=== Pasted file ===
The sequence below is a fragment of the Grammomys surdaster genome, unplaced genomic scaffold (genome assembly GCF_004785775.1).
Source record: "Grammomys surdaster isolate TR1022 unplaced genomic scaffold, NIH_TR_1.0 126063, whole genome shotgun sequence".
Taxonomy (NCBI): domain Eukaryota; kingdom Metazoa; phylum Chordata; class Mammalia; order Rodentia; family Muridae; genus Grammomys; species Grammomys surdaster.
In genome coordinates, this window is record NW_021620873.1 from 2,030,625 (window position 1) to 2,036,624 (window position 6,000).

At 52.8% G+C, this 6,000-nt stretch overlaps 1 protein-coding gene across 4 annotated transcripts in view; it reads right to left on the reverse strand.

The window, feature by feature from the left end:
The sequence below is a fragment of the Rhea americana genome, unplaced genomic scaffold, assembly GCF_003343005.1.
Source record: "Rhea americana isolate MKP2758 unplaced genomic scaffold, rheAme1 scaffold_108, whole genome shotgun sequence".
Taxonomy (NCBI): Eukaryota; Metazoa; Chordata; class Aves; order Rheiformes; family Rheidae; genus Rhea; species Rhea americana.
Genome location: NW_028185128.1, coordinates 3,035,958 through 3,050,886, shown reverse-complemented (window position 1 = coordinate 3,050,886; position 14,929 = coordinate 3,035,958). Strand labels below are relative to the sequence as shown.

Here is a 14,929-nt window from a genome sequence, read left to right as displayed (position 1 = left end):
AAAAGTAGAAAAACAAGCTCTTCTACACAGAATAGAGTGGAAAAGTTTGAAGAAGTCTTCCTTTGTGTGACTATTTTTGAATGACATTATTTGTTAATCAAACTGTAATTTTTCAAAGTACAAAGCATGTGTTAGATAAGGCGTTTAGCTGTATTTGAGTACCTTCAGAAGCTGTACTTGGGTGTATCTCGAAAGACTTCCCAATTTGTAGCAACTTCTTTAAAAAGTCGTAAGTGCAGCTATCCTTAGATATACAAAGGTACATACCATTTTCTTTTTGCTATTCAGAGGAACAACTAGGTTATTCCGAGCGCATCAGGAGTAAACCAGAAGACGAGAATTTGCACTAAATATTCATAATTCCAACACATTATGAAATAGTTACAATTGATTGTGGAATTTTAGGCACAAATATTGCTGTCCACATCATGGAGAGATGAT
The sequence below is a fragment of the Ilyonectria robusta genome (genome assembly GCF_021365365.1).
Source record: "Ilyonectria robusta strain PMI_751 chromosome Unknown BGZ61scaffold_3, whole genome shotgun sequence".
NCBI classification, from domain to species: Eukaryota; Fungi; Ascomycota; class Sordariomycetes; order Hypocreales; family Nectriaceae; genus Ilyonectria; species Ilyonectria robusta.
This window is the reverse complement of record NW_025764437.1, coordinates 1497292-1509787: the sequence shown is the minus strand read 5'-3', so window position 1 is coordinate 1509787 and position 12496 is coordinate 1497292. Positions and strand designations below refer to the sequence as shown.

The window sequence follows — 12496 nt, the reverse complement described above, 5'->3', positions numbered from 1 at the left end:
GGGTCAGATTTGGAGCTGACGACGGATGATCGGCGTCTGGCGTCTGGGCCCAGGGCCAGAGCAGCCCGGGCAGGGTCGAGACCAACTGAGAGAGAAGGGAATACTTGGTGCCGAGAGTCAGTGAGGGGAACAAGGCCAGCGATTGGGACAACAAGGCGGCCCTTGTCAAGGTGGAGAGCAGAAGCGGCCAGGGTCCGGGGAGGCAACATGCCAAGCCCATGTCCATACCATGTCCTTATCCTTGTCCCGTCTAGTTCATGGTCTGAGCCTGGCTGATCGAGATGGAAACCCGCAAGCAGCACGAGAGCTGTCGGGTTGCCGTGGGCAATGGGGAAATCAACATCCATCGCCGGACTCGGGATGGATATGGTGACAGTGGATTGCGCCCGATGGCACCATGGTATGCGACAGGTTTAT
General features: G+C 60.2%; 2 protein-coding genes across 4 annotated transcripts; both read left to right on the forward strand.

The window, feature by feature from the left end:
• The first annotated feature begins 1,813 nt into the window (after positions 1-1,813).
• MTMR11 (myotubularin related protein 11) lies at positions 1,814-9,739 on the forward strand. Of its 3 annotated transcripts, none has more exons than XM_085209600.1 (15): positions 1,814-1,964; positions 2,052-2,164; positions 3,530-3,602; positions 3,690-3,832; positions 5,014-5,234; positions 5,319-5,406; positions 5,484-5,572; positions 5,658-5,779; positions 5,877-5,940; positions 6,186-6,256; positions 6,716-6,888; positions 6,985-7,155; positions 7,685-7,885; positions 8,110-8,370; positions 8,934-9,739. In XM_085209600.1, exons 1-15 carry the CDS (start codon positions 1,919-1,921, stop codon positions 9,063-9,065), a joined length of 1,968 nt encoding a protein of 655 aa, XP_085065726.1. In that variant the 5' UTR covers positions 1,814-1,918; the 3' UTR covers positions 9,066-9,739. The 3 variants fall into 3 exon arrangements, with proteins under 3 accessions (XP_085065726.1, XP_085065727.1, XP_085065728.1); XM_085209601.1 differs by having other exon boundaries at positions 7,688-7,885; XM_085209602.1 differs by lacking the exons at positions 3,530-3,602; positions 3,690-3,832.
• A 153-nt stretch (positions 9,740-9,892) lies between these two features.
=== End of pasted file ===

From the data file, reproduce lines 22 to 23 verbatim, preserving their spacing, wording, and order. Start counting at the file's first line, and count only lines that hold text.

• MTMR11 (myotubularin related protein 11) lies at positions 1,814-9,739 on the forward strand. Of its 3 annotated transcripts, none has more exons than XM_085209600.1 (15): positions 1,814-1,964; positions 2,052-2,164; positions 3,530-3,602; positions 3,690-3,832; positions 5,014-5,234; positions 5,319-5,406; positions 5,484-5,572; positions 5,658-5,779; positions 5,877-5,940; positions 6,186-6,256; positions 6,716-6,888; positions 6,985-7,155; positions 7,685-7,885; positions 8,110-8,370; positions 8,934-9,739. In XM_085209600.1, exons 1-15 carry the CDS (start codon positions 1,919-1,921, stop codon positions 9,063-9,065), a joined length of 1,968 nt encoding a protein of 655 aa, XP_085065726.1. In that variant the 5' UTR covers positions 1,814-1,918; the 3' UTR covers positions 9,066-9,739. The 3 variants fall into 3 exon arrangements, with proteins under 3 accessions (XP_085065726.1, XP_085065727.1, XP_085065728.1); XM_085209601.1 differs by having other exon boundaries at positions 7,688-7,885; XM_085209602.1 differs by lacking the exons at positions 3,530-3,602; positions 3,690-3,832.
• A 153-nt stretch (positions 9,740-9,892) lies between these two features.